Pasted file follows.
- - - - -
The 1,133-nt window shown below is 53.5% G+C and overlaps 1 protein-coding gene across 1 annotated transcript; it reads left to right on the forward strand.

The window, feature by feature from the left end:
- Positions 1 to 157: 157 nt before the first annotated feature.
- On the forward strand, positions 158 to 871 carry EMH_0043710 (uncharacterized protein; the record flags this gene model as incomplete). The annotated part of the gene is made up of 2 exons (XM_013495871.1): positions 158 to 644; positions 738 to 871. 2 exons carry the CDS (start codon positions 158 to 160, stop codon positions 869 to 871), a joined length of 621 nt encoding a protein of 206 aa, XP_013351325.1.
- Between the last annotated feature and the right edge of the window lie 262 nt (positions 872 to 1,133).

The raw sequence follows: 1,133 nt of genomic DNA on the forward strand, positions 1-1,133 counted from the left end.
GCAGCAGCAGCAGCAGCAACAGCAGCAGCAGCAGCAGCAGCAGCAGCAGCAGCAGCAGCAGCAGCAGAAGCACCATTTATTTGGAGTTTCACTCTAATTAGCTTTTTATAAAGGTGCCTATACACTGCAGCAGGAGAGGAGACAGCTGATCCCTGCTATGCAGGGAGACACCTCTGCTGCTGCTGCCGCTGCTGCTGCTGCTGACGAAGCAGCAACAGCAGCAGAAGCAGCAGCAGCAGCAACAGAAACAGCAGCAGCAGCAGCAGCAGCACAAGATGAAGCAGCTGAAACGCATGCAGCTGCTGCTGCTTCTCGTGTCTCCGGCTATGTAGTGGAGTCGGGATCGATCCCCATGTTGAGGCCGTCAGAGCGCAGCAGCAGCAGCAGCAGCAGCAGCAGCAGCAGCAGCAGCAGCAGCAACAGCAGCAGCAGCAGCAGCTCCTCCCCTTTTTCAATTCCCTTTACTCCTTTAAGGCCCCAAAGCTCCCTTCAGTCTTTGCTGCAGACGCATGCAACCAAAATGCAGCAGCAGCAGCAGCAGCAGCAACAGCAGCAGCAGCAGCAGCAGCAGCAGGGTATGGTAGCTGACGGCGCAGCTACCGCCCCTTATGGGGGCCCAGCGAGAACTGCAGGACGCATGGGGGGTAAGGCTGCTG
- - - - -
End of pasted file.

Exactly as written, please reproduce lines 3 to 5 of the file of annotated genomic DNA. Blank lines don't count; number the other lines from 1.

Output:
- Positions 1 to 157: 157 nt before the first annotated feature.
- On the forward strand, positions 158 to 871 carry EMH_0043710 (uncharacterized protein; the record flags this gene model as incomplete). The annotated part of the gene is made up of 2 exons (XM_013495871.1): positions 158 to 644; positions 738 to 871. 2 exons carry the CDS (start codon positions 158 to 160, stop codon positions 869 to 871), a joined length of 621 nt encoding a protein of 206 aa, XP_013351325.1.
- Between the last annotated feature and the right edge of the window lie 262 nt (positions 872 to 1,133).